The UK government, battling a new deadly coronavirus variant, needs a long term plan focused on reducing transmission to avoid future lockdowns, an Indian-origin scientist said on Sunday
Coronavirus. Representational image/Pixabay
The UK government, battling a new deadly coronavirus variant, needs a long term plan focused on reducing transmission to avoid future lockdowns, an Indian-origin scientist said on Sunday. Dr Deepti Gurdasani, an epidemiologist from Queen Mary University, said although vaccines were “critical”, even once the top four priority groups are vaccinated there will still be many more vulnerable groups who will not have received a vaccine by mid-February.
“It’s really worrying this rhetoric that vaccines are this end point that will allow us to open up society when the majority of people will not be protected from infection,” she told the BBC. “We need a long term plan so that once restrictions are eased we don’t end up exactly in the situation [of] needing yet another lockdown.” She added that this included an effective test-and-trace system and quarantine measures at borders.
The UK has recorded more than 3 million cases of COVID-19 and more than 80,000 deaths, according to figures from Johns Hopkins University on Saturday. The country reported 1,325 coronavirus-related fatalities on Friday — its highest ever daily increase in deaths. Health officials faced a deadly start to 2021 as the new coronavirus variant, first detected in the UK, has spread fast across the nation. London Mayor Sadiq Khan declared a “major incident” on Friday, warning that hospitals in the country’s capital were close to being overrun.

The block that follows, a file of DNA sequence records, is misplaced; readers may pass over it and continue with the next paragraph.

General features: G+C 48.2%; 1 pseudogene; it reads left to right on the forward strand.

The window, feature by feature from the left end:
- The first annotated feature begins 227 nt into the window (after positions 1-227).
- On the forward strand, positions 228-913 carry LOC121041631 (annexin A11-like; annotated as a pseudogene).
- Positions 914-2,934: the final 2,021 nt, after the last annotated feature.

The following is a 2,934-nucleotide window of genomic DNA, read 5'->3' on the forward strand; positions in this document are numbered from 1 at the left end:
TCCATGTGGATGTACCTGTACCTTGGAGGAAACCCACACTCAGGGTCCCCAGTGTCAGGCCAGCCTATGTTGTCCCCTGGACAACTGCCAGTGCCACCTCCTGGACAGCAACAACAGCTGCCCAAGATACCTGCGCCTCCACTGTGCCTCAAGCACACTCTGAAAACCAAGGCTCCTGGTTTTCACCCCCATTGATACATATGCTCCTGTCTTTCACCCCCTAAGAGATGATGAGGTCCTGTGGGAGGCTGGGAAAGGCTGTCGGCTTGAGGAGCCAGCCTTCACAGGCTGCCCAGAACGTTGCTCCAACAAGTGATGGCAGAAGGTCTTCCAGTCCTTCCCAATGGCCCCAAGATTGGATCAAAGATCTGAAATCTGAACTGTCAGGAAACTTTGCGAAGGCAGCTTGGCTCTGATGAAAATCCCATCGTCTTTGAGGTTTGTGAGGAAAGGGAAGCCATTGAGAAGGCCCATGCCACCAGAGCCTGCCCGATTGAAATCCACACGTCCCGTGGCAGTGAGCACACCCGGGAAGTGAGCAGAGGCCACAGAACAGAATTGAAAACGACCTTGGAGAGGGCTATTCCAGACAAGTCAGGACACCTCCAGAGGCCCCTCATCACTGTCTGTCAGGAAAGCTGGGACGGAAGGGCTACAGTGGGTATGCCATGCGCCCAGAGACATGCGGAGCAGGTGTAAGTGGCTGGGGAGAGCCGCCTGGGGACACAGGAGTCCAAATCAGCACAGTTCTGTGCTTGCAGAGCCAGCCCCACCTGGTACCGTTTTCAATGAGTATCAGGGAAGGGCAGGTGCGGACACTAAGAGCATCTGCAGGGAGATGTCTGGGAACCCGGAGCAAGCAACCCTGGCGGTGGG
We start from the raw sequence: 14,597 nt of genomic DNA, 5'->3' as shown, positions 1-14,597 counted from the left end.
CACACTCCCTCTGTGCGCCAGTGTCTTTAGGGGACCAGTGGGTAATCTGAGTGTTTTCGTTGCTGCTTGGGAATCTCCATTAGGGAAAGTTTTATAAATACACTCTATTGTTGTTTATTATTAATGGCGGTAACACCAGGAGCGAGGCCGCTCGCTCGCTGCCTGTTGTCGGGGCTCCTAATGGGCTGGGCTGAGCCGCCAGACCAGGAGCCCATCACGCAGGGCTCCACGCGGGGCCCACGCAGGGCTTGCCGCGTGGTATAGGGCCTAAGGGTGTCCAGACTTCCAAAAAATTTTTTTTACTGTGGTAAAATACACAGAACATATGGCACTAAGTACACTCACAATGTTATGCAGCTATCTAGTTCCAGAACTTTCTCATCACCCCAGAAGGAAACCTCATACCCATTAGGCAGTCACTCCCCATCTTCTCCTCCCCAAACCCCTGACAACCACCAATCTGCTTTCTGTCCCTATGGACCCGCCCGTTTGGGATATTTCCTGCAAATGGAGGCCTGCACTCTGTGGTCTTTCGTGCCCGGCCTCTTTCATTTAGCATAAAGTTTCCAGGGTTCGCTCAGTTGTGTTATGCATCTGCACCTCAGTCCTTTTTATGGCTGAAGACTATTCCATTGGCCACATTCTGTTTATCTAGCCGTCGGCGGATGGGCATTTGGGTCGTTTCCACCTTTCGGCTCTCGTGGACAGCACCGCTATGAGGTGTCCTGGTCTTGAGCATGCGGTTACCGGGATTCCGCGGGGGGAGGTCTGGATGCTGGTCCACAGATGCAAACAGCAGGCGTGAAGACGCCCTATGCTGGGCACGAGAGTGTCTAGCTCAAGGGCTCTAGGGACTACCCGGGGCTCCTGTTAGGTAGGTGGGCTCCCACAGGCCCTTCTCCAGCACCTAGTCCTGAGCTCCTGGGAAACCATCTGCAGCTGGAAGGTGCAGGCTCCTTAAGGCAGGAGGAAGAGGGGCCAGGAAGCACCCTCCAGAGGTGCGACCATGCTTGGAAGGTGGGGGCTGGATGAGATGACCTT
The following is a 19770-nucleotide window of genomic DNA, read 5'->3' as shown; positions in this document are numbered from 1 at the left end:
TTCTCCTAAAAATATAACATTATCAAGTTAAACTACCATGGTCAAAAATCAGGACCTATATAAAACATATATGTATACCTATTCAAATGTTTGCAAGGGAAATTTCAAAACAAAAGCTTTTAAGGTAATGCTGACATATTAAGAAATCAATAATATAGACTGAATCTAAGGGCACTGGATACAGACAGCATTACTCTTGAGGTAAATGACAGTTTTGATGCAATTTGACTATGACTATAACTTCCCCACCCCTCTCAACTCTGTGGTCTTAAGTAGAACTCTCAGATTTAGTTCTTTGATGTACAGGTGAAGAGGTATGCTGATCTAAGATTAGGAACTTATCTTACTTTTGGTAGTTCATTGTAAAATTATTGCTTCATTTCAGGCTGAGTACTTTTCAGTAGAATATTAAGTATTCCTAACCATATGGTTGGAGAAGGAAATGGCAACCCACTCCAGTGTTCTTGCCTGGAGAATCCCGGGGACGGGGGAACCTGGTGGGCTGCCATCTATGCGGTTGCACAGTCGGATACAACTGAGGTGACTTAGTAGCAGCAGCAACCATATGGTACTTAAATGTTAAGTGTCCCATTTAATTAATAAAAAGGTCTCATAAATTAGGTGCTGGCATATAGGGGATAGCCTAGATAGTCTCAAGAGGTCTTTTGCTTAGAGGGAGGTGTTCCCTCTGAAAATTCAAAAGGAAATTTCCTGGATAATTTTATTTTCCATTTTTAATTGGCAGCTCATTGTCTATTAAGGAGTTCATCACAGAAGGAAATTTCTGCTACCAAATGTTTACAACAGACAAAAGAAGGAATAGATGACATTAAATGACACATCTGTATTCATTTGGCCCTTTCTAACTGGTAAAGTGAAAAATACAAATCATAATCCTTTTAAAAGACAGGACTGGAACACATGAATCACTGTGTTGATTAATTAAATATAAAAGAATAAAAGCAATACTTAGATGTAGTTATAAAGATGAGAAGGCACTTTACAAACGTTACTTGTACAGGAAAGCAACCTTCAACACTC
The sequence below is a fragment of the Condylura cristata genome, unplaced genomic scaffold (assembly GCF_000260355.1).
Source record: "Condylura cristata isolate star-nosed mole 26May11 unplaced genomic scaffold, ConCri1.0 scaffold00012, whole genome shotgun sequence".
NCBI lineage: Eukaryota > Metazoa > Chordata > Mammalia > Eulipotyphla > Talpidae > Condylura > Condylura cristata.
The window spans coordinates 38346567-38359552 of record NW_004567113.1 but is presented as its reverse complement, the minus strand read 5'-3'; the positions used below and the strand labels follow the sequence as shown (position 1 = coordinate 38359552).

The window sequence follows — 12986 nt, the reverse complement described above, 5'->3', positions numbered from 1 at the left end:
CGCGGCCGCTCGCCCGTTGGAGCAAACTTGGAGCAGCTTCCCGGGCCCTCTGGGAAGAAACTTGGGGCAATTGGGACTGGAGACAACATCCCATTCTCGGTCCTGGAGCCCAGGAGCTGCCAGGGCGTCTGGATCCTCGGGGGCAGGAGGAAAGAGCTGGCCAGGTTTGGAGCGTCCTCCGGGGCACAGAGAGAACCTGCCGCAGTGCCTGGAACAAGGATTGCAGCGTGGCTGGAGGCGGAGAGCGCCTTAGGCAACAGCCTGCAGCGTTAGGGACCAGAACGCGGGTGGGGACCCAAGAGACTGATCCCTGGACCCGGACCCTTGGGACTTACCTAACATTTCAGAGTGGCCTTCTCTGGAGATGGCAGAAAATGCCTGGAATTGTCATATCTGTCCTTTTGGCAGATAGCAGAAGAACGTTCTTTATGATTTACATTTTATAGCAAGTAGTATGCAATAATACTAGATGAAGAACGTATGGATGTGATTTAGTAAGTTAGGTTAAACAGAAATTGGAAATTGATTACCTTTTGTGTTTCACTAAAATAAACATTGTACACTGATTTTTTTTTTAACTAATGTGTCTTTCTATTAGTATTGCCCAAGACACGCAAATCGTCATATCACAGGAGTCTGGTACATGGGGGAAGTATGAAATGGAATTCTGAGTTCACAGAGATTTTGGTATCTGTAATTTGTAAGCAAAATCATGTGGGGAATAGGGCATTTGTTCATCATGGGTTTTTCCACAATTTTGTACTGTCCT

Scientists think the new variant of the disease is more “transmissible”, possibly because each infected individual produces more of the actual virus sometimes referred to as the viral load. Meanwhile, the UK government has announced that regular rapid testing for people without coronavirus symptoms will be made available across England this week.
The London borough of Bexley sits on the border of London and Kent – which have both been hard hit by the new variant – and is one of the areas which will be involved in the programme. The borough’s director of public health, Dr Anjan Ghosh, said the use of rapid tests was a useful tool to enable quick detection of cases in order to break the chain of transmission.
However, he said it was “not a solution in itself” and had to be combined with other measures such as social distancing and wearing face coverings. Ghosh told BBC Radio 4 that there had been strong demand for asymptomatic testing in Bexley, with all the slots available this week already booked up. The number of infections recorded in the UK has now been above the 50,000-mark for 12 consecutive days. Higher cases inevitably mean more hospitalisations and more deaths.
The most recent figures show that, on average, 894 people per day are now dying within 28 days of a positive COVID-19 test, up from 438 at the start of December.
The spike in cases since Christmas means that figure is almost certain to get worse before the most recent lockdown measures can start to have any effect, according to media reports.